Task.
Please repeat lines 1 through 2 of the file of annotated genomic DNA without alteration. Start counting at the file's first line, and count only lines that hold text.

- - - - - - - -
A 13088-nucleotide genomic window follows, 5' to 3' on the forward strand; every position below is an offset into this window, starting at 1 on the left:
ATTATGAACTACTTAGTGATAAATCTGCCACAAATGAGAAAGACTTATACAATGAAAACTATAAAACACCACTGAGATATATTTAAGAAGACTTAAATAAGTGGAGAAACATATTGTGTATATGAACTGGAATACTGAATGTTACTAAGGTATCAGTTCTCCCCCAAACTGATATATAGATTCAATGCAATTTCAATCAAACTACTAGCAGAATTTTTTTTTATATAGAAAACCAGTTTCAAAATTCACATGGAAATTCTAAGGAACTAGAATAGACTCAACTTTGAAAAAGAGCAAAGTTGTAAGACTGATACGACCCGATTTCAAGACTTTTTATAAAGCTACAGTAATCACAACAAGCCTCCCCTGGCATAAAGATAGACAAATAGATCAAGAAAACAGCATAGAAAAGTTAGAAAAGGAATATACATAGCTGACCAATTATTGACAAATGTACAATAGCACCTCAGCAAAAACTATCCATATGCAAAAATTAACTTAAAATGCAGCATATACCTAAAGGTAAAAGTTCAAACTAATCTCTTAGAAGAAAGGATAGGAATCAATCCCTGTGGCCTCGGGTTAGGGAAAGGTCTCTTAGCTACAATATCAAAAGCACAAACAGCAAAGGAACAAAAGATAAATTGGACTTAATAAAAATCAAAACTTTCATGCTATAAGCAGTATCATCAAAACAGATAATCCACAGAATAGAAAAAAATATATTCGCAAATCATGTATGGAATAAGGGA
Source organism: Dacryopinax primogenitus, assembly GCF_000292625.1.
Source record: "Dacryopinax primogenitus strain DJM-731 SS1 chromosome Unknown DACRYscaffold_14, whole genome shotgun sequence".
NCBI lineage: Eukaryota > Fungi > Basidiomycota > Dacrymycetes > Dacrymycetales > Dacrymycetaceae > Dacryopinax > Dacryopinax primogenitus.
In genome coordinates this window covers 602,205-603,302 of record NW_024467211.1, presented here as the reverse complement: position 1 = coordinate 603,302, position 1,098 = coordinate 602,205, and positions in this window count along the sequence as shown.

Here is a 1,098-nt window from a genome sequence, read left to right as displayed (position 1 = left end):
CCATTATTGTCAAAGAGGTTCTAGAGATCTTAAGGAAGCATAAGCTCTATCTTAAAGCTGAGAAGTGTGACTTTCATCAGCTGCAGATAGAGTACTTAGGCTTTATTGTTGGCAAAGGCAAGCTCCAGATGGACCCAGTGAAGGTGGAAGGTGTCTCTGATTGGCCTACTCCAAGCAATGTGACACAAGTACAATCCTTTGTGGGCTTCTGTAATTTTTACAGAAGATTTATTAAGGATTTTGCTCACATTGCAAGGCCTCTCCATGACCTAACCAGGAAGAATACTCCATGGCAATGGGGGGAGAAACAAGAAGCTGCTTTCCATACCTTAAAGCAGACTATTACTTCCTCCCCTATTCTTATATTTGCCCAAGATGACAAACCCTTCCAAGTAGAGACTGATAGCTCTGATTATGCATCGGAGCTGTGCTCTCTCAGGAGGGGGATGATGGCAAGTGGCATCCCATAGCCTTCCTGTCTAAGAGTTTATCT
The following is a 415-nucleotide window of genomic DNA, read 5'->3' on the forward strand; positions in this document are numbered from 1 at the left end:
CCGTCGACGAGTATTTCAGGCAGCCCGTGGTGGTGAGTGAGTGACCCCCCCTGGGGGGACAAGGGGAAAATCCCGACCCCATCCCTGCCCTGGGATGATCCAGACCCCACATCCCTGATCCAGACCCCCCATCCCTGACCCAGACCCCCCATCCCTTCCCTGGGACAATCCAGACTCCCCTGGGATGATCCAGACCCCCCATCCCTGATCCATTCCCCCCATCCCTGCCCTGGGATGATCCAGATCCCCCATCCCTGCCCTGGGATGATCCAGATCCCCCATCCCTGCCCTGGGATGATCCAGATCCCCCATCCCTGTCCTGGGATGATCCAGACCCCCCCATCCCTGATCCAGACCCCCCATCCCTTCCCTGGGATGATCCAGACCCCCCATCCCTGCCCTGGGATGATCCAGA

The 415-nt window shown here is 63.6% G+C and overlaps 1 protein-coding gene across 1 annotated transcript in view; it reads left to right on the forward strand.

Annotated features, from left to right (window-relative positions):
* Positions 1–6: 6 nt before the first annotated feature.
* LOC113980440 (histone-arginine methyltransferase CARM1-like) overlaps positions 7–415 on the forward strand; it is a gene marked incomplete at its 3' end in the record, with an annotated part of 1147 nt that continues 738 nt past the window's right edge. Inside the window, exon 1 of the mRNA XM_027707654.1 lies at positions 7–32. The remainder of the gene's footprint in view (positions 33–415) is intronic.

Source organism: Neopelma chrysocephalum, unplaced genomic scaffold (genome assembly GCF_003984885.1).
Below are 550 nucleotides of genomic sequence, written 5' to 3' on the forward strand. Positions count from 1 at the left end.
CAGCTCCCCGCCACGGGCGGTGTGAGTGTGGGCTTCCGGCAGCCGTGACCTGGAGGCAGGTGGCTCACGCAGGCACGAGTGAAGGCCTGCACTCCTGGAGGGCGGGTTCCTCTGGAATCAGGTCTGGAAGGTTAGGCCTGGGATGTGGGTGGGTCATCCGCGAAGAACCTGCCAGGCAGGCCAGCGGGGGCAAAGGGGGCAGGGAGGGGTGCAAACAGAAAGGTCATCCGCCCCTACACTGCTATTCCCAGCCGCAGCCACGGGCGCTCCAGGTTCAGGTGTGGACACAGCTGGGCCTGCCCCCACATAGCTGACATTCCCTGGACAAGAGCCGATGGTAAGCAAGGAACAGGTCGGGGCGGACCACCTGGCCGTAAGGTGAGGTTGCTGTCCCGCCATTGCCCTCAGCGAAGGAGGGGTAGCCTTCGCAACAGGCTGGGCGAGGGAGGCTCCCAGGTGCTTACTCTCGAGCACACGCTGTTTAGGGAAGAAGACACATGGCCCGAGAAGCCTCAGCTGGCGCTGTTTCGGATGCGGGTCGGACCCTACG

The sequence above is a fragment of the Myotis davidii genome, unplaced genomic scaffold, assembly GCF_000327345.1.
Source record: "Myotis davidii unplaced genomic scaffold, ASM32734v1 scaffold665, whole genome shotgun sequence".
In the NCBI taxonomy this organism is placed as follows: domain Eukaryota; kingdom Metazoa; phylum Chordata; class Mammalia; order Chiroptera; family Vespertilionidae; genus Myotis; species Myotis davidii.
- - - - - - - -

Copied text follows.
A 13088-nucleotide genomic window follows, 5' to 3' on the forward strand; every position below is an offset into this window, starting at 1 on the left:
ATTATGAACTACTTAGTGATAAATCTGCCACAAATGAGAAAGACTTATACAATGAAAACTATAAAACACCACTGAGATATATTTAAGAAGACTTAAATAAGTGGAGAAACATATTGTGTATATGAACTGGAATACTGAATGTTACTAAGGTATCAGTTCTCCCCCAAACTGATATATAGATTCAATGCAATTTCAATCAAACTACTAGCAGAATTTTTTTTTATATAGAAAACCAGTTTCAAAATTCACATGGAAATTCTAAGGAACTAGAATAGACTCAACTTTGAAAAAGAGCAAAGTTGTAAGACTGATACGACCCGATTTCAAGACTTTTTATAAAGCTACAGTAATCACAACAAGCCTCCCCTGGCATAAAGATAGACAAATAGATCAAGAAAACAGCATAGAAAAGTTAGAAAAGGAATATACATAGCTGACCAATTATTGACAAATGTACAATAGCACCTCAGCAAAAACTATCCATATGCAAAAATTAACTTAAAATGCAGCATATACCTAAAGGTAAAAGTTCAAACTAATCTCTTAGAAGAAAGGATAGGAATCAATCCCTGTGGCCTCGGGTTAGGGAAAGGTCTCTTAGCTACAATATCAAAAGCACAAACAGCAAAGGAACAAAAGATAAATTGGACTTAATAAAAATCAAAACTTTCATGCTATAAGCAGTATCATCAAAACAGATAATCCACAGAATAGAAAAAAATATATTCGCAAATCATGTATGGAATAAGGGA